One of this year’s, if not the decade’s, feel good stories would be the exploits of the Philippine Women’s National Football team, who qualified for the FIFA World Cup, and even scored a goal and win, a first for any team in the nation’s history.
The Filipinas, who jumped in the FIFA rankings from 68th to their best-ever 46th place as they earned their way to a World Cup slot. The debutants were drawn into Group A, with co-host New Zealand, Norway, and Switzerland.
In the country’s first-ever World Cup match, our feisty female representatives suffered a 2-0 defeat against Switzerland. On July 25, 2023, they made a global splash in a big way when the Filipinos won 1-0 against New Zealand, on their home ground. Sabrina Bolden scored the winning goal, the Philippines’ first ever in a World Cup, in the 24th minute of the match, via a header from a Sara Eggesvik cross. The Filipinas played so well in that win against the co-host that goalkeeper Olivia McDaniel was awarded player of the match. However, in their next match and last chance to continue their Cinderella run into the round of 16, they fell to former champs Norway, 6-0.
In the euphoria of the overachievement, the Philippine Football Federation has described the Filipinas’ debut on the world stage as ‘magical’, a word that has been used a lot when it comes to them and their incredible and inspiring feat.
While ‘magical’ is a good way to describe what the Filipinas were able to achieve, given the limitations that football isn’t as popular as our basketball, our de facto national sport, the word kind of got to me because it implies that they didn’t work their butts off to get to the World Cup and even score a goal and win a game in the territory of the hosts.
This is because when some people hear the word ‘magic’ they think about a person waving a wand, snapping fingers, or saying a mystical word to make something that seems impossible happen. And if that is the case, describing the Filipinas’ feat as magical cheapens it a bit, if you ask me. Some may think that just because their last names are not commonly Filipino, then there was some magic involved which made it easier for them to qualify for the World Cup, a competition where you cannot fake your way in and there are no ‘special diplomas’ for trying.
However, if you come to think of it, real magic never just happens. It’s never as simple as waving a wand, uttering a magic word, or snapping a finger. Real magicians, especially the world class ones, go through years of practice and often, failure, before they can manage to perform amazing magic. Every single, seemingly effortless trick requires practice, preparation, and coordination if it is going to be run perfectly and make the audience believe that magic just happened.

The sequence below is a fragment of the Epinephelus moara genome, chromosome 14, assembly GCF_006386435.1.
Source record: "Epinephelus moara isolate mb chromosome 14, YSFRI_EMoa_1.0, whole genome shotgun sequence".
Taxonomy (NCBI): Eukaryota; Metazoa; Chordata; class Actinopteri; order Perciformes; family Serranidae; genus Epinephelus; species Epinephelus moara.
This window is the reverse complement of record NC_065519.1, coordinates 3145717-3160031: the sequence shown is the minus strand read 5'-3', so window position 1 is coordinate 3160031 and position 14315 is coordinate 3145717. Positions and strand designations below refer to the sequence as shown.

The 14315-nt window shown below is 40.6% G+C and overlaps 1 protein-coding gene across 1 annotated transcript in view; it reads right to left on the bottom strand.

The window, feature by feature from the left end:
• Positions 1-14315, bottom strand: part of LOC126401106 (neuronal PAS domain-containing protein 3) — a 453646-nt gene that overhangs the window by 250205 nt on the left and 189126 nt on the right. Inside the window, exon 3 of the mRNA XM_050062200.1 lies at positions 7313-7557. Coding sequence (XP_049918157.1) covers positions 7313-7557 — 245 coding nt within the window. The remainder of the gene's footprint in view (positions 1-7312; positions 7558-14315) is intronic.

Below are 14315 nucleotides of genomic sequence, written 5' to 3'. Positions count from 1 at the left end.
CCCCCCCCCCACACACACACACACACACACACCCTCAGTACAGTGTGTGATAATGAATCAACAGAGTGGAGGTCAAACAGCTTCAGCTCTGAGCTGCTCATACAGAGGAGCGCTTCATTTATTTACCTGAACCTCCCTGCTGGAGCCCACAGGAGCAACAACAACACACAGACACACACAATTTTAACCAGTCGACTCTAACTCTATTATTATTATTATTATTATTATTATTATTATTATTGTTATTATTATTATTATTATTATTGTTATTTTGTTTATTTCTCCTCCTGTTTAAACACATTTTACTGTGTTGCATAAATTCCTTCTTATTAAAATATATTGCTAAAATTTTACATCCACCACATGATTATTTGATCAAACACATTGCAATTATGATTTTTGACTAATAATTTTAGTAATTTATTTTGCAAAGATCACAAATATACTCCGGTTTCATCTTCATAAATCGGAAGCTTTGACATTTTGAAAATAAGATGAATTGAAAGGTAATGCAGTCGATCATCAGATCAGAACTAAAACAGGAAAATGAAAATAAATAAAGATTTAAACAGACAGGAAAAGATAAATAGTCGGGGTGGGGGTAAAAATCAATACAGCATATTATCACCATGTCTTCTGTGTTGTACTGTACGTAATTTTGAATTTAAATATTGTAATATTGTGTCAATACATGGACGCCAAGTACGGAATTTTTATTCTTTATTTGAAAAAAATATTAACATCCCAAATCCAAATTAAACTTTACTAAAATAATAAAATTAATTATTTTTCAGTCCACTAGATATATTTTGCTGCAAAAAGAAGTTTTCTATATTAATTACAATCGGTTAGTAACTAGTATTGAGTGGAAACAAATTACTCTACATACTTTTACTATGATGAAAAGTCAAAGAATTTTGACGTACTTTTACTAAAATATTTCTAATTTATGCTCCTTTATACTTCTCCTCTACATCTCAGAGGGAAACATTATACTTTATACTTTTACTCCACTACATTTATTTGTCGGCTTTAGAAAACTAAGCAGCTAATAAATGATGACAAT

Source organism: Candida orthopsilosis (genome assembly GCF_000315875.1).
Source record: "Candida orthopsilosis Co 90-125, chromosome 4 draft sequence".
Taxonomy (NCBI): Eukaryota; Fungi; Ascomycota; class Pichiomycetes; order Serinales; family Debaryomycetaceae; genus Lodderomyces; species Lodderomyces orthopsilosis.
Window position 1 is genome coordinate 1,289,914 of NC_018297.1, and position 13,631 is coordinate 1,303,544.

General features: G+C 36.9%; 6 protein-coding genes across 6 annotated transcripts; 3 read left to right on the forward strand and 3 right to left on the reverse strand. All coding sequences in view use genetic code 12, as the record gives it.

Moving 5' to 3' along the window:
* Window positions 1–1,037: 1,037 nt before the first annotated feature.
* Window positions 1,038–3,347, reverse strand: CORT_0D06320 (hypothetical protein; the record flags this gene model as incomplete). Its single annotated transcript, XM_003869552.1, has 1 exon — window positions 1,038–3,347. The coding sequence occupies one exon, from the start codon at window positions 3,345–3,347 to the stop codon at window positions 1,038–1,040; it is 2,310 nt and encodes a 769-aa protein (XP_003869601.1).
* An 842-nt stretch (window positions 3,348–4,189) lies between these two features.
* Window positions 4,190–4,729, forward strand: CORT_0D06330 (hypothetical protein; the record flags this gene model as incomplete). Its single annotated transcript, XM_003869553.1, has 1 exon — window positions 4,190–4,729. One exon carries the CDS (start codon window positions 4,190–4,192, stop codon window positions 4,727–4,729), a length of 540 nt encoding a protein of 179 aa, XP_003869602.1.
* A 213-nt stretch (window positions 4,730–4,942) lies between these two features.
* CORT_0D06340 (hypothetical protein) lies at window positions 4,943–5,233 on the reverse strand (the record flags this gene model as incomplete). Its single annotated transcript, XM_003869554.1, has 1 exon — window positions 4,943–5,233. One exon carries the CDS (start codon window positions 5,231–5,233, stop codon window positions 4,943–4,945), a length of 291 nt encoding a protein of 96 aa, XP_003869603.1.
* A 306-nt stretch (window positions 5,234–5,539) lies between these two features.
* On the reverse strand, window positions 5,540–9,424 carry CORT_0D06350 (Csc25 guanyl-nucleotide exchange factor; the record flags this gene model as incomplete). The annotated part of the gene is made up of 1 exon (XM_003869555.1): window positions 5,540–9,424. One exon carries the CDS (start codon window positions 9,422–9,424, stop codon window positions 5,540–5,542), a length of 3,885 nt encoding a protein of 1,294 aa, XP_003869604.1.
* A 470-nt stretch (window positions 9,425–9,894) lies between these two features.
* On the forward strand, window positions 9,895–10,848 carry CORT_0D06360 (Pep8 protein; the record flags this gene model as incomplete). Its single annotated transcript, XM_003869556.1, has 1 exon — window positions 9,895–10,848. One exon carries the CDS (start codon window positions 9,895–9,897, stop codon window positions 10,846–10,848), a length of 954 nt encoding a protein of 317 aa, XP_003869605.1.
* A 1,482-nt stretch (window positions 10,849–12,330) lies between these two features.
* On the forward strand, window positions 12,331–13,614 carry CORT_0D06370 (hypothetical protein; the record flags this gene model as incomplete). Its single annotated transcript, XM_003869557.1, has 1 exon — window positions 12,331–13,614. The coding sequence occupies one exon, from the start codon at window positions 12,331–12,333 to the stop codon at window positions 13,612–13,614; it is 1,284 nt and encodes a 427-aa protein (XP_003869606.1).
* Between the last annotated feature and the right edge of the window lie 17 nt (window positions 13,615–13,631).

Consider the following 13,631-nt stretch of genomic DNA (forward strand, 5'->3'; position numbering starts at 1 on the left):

I know what I speak of because there was this time I tried practicing one basic card trick with my kid, and it took me almost forever to just about pull it off. I still have a card in my wallet as a reminder of that time when I would practice if I had nothing to do. I never did perfect the trick, mostly because I didn’t practice enough, but up to now, the card (a 10 of spades) is still there in my wallet… a constant reminder of how difficult it is to produce magic, and one reason why this article came to be.
Maybe that is exactly what the Filipinas did. They trained and practiced over and over again, until they were able to produce magic and make history. Unfortunately for them, when tested against the best of the world, their magic was not yet strong enough. But the point is that they made to that level and made a big enough splash to be recognized. Scoring a goal and defeating the home team in the World Cup is no mean feat, and even if they ultimately bowed out of the tournament, they have proven to their compatriots, and to the world, that anything is possible if we just put our backs into it. Perhaps they do need to practice some more, master new tricks, ultimately become a better team, but if they keep it up and we keep supporting them, we should still have a chance to make magic happen again, consistently qualify into the succeeding World Cups, and maybe even fare better.
The point I’m trying to make is magic doesn’t just happen. It is a result of dedication, perseverance, and hard work. The Filipinas proved it during their magical World Cup run and it is something that we should be able to replicate, not only in women’s football, but all other sports and endeavors as well.*